Our sample consisted of dogs of various breeds. While the sample size is certainly too small to draw conclusion about the generalizability of the result to the dog population at large, the results suggest that perceptual completion may be shared across breeds. However, while we did include both mesocephalic and dolichocephalic dogs, none of our tested subjects was brachycephalic. It should be noted that the study by Byosiere and collaborators (2019) on the Ehrenstein illusion involved only Lagotto Romagnolo dogs, a moderately brachycephalic breed. In view of the demonstrated influence of cranial morphology on dogs’ use of visual information (McGreevy et al. 2004), the possibility that the sample composition in terms of breed may have contributed to the difference in susceptibility found in the two studies must be taken into account.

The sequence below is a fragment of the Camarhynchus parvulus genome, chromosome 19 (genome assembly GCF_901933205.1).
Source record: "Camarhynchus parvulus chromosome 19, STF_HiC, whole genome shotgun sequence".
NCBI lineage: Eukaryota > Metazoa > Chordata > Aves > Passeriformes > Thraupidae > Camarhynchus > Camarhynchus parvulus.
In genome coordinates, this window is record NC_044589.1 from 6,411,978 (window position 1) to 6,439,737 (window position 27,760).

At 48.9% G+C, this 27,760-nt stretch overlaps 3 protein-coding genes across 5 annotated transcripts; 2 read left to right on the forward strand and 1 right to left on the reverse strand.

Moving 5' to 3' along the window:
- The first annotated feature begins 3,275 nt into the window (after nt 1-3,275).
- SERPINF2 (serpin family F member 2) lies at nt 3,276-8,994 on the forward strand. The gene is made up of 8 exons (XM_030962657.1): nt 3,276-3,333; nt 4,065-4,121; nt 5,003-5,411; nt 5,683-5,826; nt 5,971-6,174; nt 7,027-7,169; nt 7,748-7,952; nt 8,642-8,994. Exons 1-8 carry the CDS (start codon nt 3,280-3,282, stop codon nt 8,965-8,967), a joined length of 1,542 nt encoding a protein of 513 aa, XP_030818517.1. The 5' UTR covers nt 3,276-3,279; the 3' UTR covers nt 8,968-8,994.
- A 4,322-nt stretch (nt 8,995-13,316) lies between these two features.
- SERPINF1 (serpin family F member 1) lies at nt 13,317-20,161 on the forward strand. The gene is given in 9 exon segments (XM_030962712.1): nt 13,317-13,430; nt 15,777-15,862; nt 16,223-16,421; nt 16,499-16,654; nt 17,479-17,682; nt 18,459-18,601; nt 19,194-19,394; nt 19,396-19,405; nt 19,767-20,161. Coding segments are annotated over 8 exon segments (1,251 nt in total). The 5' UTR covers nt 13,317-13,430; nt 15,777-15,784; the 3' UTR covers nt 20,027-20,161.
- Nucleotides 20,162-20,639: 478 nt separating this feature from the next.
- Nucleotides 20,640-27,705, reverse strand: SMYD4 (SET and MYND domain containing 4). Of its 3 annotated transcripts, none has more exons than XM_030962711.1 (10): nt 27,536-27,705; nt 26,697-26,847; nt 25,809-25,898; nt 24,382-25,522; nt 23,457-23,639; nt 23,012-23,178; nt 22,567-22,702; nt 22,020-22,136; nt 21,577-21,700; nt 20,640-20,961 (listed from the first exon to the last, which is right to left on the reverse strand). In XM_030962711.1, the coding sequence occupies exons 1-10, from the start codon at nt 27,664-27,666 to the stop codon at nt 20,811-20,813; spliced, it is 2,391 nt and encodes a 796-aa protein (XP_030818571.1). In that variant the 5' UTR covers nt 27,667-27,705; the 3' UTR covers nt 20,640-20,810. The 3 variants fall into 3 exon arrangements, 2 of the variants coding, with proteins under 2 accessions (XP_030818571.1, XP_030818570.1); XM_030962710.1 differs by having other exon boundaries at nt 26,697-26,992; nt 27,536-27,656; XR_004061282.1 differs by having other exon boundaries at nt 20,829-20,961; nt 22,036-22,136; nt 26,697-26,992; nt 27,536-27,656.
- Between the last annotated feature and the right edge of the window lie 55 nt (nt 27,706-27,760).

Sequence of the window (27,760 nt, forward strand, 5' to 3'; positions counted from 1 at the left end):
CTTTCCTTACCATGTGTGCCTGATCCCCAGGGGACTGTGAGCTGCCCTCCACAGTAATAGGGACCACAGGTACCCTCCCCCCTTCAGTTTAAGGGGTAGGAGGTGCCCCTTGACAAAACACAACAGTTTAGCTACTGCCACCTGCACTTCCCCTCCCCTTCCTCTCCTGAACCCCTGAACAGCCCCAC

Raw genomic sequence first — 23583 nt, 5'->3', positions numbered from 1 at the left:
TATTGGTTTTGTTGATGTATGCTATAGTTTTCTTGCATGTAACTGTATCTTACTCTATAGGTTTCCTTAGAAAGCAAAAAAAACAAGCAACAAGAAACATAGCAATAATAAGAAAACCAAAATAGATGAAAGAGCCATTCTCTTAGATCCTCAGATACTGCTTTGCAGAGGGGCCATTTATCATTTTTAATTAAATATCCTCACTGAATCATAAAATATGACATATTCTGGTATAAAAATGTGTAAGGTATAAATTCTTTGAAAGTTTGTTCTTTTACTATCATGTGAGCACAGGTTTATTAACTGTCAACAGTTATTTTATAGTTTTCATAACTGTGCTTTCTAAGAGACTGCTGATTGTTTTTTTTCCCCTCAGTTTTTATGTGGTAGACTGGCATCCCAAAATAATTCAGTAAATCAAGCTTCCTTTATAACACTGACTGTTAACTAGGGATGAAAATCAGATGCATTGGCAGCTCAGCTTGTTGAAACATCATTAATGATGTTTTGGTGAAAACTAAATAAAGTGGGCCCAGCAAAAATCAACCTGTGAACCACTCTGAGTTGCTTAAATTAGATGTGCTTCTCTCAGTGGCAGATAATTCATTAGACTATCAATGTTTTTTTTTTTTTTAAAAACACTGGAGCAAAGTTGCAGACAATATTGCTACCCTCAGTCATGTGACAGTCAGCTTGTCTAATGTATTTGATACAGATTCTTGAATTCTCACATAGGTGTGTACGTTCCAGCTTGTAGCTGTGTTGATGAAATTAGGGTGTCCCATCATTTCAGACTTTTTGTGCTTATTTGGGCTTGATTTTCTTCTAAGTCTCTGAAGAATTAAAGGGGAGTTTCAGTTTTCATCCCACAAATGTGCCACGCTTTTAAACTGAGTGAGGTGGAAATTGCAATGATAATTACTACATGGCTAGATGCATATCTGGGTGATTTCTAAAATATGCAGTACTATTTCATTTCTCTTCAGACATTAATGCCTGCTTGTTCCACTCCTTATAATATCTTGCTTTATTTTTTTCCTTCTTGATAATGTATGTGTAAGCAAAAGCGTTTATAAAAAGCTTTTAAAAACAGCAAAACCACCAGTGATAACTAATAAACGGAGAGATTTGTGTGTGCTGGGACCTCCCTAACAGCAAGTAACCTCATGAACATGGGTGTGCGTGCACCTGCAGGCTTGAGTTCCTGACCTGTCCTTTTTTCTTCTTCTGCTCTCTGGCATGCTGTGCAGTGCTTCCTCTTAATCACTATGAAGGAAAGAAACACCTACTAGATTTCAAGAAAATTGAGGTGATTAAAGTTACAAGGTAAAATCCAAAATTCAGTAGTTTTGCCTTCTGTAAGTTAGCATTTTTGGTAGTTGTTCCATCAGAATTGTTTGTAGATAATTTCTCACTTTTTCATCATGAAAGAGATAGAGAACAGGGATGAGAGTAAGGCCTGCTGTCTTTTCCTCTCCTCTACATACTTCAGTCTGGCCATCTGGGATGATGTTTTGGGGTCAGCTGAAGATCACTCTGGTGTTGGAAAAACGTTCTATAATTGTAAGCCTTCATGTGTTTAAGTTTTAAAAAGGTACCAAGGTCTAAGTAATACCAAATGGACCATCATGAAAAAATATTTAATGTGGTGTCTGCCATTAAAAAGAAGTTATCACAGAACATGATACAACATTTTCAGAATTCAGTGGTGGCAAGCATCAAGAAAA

Despite several differences in illusory perception, the finding of the present study indicates that dogs are susceptible to illusory contours. The contextual lack of difference to other illusions by dogs, reinforces the idea that the cortical mechanisms underlying illusory contours are different from that related to “distortion” illusions. Our results also demonstrate that, despite several differences between humans and dogs in perceptual mechanisms, at least the ones concerning illusory contours are similar. One potential aspect of similarity between dogs and humans which was only suggested by our results is a detrimental effect of ageing on the susceptibility to this illusion. Further experiments will be needed to determine if this is confirmed. Moreover, future research should explore the extent to which susceptibility to illusory contours can be extended to dogs with peculiar characteristics with known influence on visual processing, such as brachycephalism.